EU divide: Austria furious at bloc for ‘euro crisis, debt crisis and Brexit chaos’

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Austria’s Chancellor, Sebastian Kurz, raged at the EU for its handling of a number of crises as he demanded reforms to the very foundations of the bloc. Mr Kurz, a conservative politician, has rarely been hesitant to challenge Brussels on a variety of policies. This came to a head in May 2019, when he called on the EU to make reforms to the Lisbon Treaty to punish countries for economic failings and also neglecting to observe the rule of law. The Lisbon Treaty forms the constitutional basis of the EU, but Chancellor Kurz believes it is no longer fit for purpose.

He said at the time: “A new treaty is needed with clearer sanctions for members who run up debts, punishments for countries that wave through illegal migrants without registering them, as well as tough consequences for breaches of the rule of law and liberal democracy.”

“Much had changed” since the 2007 Lisbon Treaty, he added, citing the bloc’s “debt crisis, euro crisis, migration crisis, climate crisis” and “Brexit chaos”.

He continued: “He who demands reforms must also be prepared to make them where it hurts.”

Mr Kurz also risked angering French President Emmanuel Macron by demanding that the European Parliament stops holding sessions in both Brussels and the French city of Strasbourg.

The Austrian Chancellor was vocal on the UK’s Brexit trade talks with the EU, this time backing the stance many took in Brussels.

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He warned Boris Johnson that the UK must abide by EU rules to keep access to the single market, after the Prime Minister said the UK would move away from the bloc’s rules.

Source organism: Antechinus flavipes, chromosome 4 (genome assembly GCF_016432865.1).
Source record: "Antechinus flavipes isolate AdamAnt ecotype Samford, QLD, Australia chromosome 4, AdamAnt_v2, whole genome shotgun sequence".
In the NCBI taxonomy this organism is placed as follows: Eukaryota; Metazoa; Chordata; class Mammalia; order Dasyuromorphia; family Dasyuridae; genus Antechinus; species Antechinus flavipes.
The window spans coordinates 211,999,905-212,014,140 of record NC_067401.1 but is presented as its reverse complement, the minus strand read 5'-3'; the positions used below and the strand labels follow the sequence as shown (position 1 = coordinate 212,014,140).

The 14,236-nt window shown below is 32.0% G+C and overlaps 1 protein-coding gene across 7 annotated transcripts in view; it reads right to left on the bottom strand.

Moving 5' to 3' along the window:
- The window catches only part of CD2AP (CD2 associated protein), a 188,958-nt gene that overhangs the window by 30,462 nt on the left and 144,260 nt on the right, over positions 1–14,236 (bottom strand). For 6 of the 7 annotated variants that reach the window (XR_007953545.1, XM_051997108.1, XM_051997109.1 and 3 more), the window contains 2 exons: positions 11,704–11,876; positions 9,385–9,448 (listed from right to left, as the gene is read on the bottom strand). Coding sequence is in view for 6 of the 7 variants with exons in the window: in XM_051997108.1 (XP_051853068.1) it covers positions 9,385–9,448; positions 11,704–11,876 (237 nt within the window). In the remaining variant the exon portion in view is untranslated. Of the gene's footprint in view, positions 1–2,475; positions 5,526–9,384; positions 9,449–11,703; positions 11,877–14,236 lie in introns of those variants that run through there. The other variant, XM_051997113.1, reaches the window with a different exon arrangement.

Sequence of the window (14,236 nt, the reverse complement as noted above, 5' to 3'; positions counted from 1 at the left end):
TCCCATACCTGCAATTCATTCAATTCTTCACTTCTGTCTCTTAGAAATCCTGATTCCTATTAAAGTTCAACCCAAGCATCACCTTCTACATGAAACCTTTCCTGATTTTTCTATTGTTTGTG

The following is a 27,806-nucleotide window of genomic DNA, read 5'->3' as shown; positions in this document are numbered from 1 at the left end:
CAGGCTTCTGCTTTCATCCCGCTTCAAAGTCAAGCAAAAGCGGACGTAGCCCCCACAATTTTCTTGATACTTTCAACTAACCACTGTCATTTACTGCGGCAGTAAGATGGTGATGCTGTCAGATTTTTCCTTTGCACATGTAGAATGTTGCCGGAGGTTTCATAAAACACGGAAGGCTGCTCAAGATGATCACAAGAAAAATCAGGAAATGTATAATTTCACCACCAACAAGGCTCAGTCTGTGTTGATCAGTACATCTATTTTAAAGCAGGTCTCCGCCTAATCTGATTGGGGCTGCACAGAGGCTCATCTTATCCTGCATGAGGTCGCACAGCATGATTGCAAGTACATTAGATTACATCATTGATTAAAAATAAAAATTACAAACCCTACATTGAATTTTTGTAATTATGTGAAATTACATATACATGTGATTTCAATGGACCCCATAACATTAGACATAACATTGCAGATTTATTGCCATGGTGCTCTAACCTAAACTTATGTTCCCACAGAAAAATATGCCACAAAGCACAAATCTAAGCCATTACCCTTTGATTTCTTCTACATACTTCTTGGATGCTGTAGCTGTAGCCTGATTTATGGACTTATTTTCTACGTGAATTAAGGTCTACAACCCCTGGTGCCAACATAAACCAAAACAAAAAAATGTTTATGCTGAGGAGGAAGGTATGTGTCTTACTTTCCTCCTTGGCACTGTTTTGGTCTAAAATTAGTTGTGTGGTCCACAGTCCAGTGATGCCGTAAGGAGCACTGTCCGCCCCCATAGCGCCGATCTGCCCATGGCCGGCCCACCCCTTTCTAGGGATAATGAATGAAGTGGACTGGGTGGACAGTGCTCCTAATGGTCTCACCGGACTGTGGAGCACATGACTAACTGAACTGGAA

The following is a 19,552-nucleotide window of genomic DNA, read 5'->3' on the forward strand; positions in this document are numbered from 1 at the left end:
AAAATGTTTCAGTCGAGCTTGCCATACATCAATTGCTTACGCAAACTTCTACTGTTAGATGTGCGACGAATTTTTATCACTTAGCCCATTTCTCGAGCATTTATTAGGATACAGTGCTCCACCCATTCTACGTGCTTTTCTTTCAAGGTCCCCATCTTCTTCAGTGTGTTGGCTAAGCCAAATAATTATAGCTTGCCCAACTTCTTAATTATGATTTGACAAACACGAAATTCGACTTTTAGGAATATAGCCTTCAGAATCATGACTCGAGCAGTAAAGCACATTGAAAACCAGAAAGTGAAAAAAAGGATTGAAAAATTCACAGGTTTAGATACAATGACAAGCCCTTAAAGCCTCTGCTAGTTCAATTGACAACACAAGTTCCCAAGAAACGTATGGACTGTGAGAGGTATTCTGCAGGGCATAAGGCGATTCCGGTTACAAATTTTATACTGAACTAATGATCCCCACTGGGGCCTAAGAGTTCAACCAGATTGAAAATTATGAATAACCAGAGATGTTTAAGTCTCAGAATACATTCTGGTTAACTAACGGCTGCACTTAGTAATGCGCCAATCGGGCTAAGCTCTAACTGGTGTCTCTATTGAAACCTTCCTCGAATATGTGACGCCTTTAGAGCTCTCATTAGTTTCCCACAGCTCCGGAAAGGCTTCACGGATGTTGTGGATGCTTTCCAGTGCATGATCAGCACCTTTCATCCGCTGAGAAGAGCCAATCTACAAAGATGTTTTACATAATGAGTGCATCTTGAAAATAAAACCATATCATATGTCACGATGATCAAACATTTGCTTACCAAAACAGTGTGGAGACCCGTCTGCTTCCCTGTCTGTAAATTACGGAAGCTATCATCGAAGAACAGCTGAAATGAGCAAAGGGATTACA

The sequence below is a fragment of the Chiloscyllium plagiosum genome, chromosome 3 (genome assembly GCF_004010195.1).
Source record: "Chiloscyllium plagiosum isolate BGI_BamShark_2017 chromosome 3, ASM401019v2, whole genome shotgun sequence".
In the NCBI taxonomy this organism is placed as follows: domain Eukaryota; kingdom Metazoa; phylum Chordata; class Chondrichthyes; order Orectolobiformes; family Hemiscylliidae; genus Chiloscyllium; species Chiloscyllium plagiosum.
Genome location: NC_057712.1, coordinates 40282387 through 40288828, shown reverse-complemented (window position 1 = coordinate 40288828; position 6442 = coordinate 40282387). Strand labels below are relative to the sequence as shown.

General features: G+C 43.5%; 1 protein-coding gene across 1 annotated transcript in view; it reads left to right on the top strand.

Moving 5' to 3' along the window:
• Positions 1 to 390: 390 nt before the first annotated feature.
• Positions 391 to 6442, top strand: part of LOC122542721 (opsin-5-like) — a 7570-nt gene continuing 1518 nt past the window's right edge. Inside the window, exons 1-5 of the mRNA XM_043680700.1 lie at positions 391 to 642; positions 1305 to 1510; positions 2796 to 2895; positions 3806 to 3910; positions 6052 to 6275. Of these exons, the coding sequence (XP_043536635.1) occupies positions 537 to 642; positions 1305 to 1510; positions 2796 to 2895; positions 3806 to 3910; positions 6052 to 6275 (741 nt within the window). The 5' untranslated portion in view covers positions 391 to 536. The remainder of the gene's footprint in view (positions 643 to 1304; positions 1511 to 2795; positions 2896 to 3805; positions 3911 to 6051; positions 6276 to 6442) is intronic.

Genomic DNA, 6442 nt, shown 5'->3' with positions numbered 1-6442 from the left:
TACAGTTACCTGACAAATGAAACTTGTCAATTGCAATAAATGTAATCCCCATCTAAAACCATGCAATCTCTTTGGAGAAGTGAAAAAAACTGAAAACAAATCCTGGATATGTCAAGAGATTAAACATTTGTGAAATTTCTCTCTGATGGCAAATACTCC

Mr Kurz told CNN: “First of all we are extremely unhappy that the UK decided to leave the EU.

“But it is not acceptable [for the UK to move away from EU rules] – the level playing field is probably the most important issue, so I hope there will be a solution in the end.

“I understand the wishes of the UK but I think our position as the EU is also understandable.”

Internally, Chancellor Kurz has piled pressure on European neighbours in central and eastern Europe to observe the rule of law.

Hungary and Poland in particular have angered many in the bloc with their anti-democratic governance – often branded “illiberal democracies”.

The two countries vetoed the EU’s coronavirus recovery fund recently, objecting to a mechanism in the package designed to force countries into observing the rule of law.

In 2018, Mr Kurz called on Hungarian Prime Minister Viktor Orban to be punished.

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He said: “There are no compromises on the rule of law. The core values need to be protected.

“We decided that Austrian MEPs will vote in favour of an Article 7 procedure.”

He added that if a majority of deputies from the centre-right EPP group in the EU assembly voted in favour of the sanctions, then he would also back the expulsion of Mr Orban’s Fidesz party from the group.

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